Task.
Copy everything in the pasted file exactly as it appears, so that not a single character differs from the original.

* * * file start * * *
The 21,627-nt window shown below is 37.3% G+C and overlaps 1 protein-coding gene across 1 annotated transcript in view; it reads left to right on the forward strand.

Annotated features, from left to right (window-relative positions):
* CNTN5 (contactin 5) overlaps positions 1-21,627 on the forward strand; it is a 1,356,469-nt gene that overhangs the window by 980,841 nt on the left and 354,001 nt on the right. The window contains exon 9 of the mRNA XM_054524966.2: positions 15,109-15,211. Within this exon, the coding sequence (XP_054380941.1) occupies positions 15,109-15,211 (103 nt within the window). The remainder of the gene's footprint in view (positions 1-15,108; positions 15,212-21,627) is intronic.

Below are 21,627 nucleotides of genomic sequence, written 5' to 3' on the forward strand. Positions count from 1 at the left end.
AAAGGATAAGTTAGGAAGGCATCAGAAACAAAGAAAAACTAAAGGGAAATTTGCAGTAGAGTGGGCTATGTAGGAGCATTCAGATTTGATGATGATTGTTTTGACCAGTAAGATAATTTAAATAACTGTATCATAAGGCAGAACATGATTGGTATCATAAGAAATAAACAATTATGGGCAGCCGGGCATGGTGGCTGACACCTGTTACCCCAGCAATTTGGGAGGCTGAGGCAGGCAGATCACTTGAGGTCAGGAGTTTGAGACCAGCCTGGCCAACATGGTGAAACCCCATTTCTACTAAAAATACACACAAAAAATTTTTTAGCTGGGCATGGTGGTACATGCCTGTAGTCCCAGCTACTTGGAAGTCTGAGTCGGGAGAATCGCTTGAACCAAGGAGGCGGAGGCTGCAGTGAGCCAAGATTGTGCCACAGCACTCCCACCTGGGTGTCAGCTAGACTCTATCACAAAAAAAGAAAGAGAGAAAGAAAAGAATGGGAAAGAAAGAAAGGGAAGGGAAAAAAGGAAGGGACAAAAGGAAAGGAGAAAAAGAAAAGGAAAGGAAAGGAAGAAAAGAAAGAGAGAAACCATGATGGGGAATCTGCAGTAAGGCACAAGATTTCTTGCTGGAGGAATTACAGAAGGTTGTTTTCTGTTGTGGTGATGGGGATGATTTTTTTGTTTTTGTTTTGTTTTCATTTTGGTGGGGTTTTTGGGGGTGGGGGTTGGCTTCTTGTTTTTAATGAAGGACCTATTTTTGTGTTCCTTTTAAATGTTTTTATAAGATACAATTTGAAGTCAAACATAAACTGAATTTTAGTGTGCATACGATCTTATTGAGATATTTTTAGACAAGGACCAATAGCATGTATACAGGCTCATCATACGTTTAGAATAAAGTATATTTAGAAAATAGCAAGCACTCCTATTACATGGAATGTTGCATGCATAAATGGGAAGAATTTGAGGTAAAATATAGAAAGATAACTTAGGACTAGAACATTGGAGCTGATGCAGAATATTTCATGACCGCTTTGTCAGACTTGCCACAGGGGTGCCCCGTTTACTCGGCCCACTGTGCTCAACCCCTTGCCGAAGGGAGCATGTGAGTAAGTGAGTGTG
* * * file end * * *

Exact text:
The 21,627-nt window shown below is 37.3% G+C and overlaps 1 protein-coding gene across 1 annotated transcript in view; it reads left to right on the forward strand.

Annotated features, from left to right (window-relative positions):
* CNTN5 (contactin 5) overlaps positions 1-21,627 on the forward strand; it is a 1,356,469-nt gene that overhangs the window by 980,841 nt on the left and 354,001 nt on the right. The window contains exon 9 of the mRNA XM_054524966.2: positions 15,109-15,211. Within this exon, the coding sequence (XP_054380941.1) occupies positions 15,109-15,211 (103 nt within the window). The remainder of the gene's footprint in view (positions 1-15,108; positions 15,212-21,627) is intronic.

Below are 21,627 nucleotides of genomic sequence, written 5' to 3' on the forward strand. Positions count from 1 at the left end.
AAAGGATAAGTTAGGAAGGCATCAGAAACAAAGAAAAACTAAAGGGAAATTTGCAGTAGAGTGGGCTATGTAGGAGCATTCAGATTTGATGATGATTGTTTTGACCAGTAAGATAATTTAAATAACTGTATCATAAGGCAGAACATGATTGGTATCATAAGAAATAAACAATTATGGGCAGCCGGGCATGGTGGCTGACACCTGTTACCCCAGCAATTTGGGAGGCTGAGGCAGGCAGATCACTTGAGGTCAGGAGTTTGAGACCAGCCTGGCCAACATGGTGAAACCCCATTTCTACTAAAAATACACACAAAAAATTTTTTAGCTGGGCATGGTGGTACATGCCTGTAGTCCCAGCTACTTGGAAGTCTGAGTCGGGAGAATCGCTTGAACCAAGGAGGCGGAGGCTGCAGTGAGCCAAGATTGTGCCACAGCACTCCCACCTGGGTGTCAGCTAGACTCTATCACAAAAAAAGAAAGAGAGAAAGAAAAGAATGGGAAAGAAAGAAAGGGAAGGGAAAAAAGGAAGGGACAAAAGGAAAGGAGAAAAAGAAAAGGAAAGGAAAGGAAGAAAAGAAAGAGAGAAACCATGATGGGGAATCTGCAGTAAGGCACAAGATTTCTTGCTGGAGGAATTACAGAAGGTTGTTTTCTGTTGTGGTGATGGGGATGATTTTTTTGTTTTTGTTTTGTTTTCATTTTGGTGGGGTTTTTGGGGGTGGGGGTTGGCTTCTTGTTTTTAATGAAGGACCTATTTTTGTGTTCCTTTTAAATGTTTTTATAAGATACAATTTGAAGTCAAACATAAACTGAATTTTAGTGTGCATACGATCTTATTGAGATATTTTTAGACAAGGACCAATAGCATGTATACAGGCTCATCATACGTTTAGAATAAAGTATATTTAGAAAATAGCAAGCACTCCTATTACATGGAATGTTGCATGCATAAATGGGAAGAATTTGAGGTAAAATATAGAAAGATAACTTAGGACTAGAACATTGGAGCTGATGCAGAATATTTCATGACCGCTTTGTCAGACTTGCCACAGGGGTGCCCCGTTTACTCGGCCCACTGTGCTCAACCCCTTGCCGAAGGGAGCATGTGAGTAAGTGAGTGTG